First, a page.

|Born||Vereeniging, January 2, 1967
|Internationals||23 caps between 1993 and 1996
|Inducted||December 2, 2000
The following article has been adapted from the original by Dai Llewellyn, which focused on two players. It has been changed to highlight only the selected inductee’s information.
Twickenham holds a special place in Francois Pienaar’s memory. That is some achievement given that this man, as captain of South Africa, lifted the World Cup at Ellis Park in 1995 and consigned to dim memory the years of sporting isolation. It was one of the sport’s most emotional moments.
“Twickenham is very special to me,” reveals Pienaar, “because I played in the Saracens team which won the first trophy in the club’s history, when we beat Wasps in the Tetley’s Bitter Cup final. After the World Cup in 1995 that 48-18 victory is one of the most memorable highlights of my career.”
Pienaar’s elevation to the Wall of Fame at Twickenham is another for his memories. “It is a great honour to be the first South African to be placed on the Wall of Fame,” says the Saracens chief executive. “Twickenham has always been special for me, even before I played there, because we were able to see the games broadcast during the years of isolation and there were some fantastic matches.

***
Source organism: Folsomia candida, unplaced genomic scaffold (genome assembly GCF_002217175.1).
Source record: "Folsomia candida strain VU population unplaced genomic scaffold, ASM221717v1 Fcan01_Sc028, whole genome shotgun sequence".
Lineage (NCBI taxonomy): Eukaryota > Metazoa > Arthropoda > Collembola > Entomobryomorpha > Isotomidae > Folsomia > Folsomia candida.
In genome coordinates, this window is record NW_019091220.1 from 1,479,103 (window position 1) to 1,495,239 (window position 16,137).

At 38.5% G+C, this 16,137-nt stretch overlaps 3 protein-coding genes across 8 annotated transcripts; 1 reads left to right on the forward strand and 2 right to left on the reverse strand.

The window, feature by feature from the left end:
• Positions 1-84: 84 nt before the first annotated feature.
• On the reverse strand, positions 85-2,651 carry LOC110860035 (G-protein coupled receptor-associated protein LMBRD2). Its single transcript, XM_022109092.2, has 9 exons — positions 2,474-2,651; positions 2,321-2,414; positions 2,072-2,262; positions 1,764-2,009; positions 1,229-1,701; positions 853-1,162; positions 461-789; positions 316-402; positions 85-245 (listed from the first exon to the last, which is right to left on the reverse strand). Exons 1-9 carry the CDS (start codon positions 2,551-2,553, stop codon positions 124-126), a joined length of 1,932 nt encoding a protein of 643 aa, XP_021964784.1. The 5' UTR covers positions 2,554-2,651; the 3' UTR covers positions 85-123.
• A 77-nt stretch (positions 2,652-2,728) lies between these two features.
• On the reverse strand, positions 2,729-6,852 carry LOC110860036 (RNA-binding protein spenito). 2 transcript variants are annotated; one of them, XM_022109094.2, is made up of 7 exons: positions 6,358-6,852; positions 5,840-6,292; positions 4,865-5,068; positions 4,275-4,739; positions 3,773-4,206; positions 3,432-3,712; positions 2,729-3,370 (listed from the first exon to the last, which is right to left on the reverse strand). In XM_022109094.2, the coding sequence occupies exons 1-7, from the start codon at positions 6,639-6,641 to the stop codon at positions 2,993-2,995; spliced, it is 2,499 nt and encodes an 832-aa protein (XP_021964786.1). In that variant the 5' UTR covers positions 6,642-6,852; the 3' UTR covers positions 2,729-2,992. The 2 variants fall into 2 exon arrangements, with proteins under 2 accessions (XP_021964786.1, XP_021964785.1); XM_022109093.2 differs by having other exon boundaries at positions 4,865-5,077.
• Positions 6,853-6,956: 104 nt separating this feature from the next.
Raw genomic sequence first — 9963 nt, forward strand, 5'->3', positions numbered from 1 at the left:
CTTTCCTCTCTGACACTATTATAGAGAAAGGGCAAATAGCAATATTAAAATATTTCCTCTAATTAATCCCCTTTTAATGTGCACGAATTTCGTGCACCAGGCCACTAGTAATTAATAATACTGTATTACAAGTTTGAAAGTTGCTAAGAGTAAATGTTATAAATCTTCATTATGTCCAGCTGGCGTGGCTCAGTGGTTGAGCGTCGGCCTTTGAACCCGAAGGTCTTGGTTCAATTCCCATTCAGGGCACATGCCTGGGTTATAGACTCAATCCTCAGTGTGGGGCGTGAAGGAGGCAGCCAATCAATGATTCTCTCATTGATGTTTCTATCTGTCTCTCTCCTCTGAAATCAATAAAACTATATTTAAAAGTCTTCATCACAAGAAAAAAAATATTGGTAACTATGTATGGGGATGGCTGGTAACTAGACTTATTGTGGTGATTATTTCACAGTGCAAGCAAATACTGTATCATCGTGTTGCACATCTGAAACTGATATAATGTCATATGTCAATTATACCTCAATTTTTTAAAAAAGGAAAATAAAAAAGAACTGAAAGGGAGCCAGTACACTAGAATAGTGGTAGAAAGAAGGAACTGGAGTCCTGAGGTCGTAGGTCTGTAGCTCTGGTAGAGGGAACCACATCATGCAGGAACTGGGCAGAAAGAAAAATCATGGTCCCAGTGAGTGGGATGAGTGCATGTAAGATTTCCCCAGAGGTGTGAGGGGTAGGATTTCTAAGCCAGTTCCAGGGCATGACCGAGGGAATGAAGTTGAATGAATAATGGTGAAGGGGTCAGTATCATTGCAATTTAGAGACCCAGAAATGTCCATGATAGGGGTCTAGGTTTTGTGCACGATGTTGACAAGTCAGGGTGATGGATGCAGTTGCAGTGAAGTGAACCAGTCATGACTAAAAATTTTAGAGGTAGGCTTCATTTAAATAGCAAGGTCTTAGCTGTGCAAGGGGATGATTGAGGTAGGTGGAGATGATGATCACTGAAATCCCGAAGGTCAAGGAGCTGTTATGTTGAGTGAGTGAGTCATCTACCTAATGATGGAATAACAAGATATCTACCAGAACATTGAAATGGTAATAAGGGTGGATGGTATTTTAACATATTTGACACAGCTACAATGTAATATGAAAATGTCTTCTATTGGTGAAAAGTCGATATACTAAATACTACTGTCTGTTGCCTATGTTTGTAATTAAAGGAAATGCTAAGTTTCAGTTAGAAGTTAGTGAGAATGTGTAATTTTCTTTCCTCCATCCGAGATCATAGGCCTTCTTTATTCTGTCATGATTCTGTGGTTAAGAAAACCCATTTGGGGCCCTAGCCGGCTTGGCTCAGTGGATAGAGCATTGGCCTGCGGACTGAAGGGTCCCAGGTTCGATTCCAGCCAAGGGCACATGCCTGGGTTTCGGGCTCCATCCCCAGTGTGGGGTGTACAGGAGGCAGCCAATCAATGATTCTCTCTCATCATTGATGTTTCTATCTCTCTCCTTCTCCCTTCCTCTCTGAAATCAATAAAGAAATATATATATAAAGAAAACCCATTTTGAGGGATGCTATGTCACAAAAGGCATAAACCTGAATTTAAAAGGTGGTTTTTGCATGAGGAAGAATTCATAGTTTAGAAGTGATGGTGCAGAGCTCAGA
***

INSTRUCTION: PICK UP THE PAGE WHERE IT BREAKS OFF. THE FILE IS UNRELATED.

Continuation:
“When I first went there in 1992, as a spectator during South Africa’s first tour since coming back into the international fold – I did not make the squad that time – it was an amazing experience. I remember I was sitting in the West Stand and it was there I heard for the first time, ‘Swing Low, Sweet Chariot’. It gave me goose bumps.”
Pienaar’s next visit to headquarters was also memorable. It was in 1995 and by then he was captain of the World Champions. “We were very motivated for that Test against England,” he remembers. “It was vitally important that we finished what had been an unforgettable year undefeated and on a high.
Twickenham did the Rainbow Warriors proud. The match was a sell-out at its new capacity of 75,000, and South Africa beat England 24-14.
Article by Dai Llewellyn